A while back I wrote a blog about the powerful benefits of viparita karani, legs-up-the wall pose. This pose has helped so many people I know learn to relax and deal with insomnia, stress and adrenal exhaustion. It’s a great pose. I love restorative yoga and, having a busy life, I feel like it’s an essential part of self-care.
So it was interesting to see a recent study published in the journal Psychoneuroendocrinology showing that restorative yoga is actually not as good as gentle stretching in terms of lower cortisol levels and helping people ameliorate the neuroendocrine dysregulation (metabolic syndrome) of chronic stress.
Actually, the results of the randomized controlled trial (RCT), published in November, 2014 make a lot of sense.
Researchers divided participants into two groups – once practicing restorative yoga and the other gentle stretching. After six months, the group that was doing gentle stretching showed decreased salivary cortisol levels compared to the restorative yoga group. Cortisol is the primary hormone that is used to measure stress response. When you have a lot of cortisol coursing through your system, your hypothalamic-pituitary-adrenal axis (HPAA), or stress engine, is in high gear. You need to move in order to lower those cortisol levels.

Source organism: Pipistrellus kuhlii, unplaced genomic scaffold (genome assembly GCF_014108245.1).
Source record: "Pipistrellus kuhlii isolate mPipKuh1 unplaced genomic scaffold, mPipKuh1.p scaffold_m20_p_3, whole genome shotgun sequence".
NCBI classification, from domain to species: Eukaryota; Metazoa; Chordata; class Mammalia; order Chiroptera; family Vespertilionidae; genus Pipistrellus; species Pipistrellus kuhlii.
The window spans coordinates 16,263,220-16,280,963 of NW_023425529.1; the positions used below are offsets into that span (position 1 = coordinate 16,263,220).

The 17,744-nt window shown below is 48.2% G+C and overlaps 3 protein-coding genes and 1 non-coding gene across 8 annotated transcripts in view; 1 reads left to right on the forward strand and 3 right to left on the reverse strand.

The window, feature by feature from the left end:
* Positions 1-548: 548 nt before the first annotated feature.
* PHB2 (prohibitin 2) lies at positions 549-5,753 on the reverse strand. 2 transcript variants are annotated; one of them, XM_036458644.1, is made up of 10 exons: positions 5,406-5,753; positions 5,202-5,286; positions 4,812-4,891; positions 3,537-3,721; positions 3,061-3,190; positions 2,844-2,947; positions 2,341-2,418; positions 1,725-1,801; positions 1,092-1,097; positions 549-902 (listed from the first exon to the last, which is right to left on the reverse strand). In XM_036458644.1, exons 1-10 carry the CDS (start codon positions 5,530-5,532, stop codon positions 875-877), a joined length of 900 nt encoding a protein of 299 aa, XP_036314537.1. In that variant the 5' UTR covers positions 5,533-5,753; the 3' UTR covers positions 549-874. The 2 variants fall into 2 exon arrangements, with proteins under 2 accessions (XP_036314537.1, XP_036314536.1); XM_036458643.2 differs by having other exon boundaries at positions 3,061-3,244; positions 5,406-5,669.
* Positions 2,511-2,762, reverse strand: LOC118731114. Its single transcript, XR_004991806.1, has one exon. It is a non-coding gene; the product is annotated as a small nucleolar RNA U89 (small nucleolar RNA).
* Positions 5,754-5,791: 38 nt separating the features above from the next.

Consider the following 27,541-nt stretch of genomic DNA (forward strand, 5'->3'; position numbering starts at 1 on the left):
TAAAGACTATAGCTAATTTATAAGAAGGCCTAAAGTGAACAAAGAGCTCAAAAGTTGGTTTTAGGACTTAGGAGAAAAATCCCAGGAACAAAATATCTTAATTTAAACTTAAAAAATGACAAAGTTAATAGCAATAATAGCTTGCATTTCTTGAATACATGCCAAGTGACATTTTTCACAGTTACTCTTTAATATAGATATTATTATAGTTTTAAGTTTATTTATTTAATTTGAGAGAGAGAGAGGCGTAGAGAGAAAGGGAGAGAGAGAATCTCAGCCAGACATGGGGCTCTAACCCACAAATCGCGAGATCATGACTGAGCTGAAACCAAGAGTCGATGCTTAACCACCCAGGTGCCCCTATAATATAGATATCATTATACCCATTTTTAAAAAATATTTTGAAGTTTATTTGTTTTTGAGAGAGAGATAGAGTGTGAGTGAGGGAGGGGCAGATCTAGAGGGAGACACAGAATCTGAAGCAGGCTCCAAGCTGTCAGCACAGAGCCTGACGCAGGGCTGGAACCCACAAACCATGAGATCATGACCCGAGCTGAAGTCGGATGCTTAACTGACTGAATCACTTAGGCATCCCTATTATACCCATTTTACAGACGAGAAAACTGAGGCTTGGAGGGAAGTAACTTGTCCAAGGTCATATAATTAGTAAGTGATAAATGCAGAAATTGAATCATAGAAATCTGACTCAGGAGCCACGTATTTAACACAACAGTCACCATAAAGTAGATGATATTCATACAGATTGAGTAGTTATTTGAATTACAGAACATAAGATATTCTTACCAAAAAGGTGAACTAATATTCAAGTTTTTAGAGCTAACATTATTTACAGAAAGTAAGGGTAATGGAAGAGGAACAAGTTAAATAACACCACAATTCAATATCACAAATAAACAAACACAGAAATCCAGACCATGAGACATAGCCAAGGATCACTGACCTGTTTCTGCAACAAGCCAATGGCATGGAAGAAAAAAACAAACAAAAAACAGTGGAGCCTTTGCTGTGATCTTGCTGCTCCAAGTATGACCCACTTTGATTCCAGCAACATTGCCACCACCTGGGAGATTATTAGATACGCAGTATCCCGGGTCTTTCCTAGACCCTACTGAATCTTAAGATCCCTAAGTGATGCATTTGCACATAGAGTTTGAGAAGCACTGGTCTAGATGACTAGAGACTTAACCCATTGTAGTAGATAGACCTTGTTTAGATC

In my experience working with people with chronic stress, it has become very clear that they are not particularly interested in lying down. How many times have you noticed people leaving class right before s’ava’sana? If you are really stressed out, exercise feels good, but stillness – not so much.
I think more research is necessary – but I am also seeing how this study corroborates Subtle Yoga methodology – helping people work out neuromuscular tension through mindful, repeated poses and progressive breathing patterns is more effective than simply using restorative poses.
Here’s a brief intervention I like to teach for anxiety. Please note this may not be appropriate for people with lower back issues.
Progressive exhales in Uttanasana
1. Take a deep breath. As you exhale, slide your hands down the backs of your legs.
2. Inhale back up to standing.
3. Exhale as you slide down again at the end of your exhale pause for 2 seconds.
4. Inhale back up.
5. The next time you exhale pause for 3 seconds, then 4, then 5.
6. Come back up to Mountain pose, take several long deep breaths and notice how you feel.
We teach principles of sequencing and simple protocols for working with stress, anxiety, depression and trauma in our RYT200 program for Behavioral Health Professionals at MAHEC in Asheville and also in our RYT500 Therapeutic Yoga Teacher Training programs.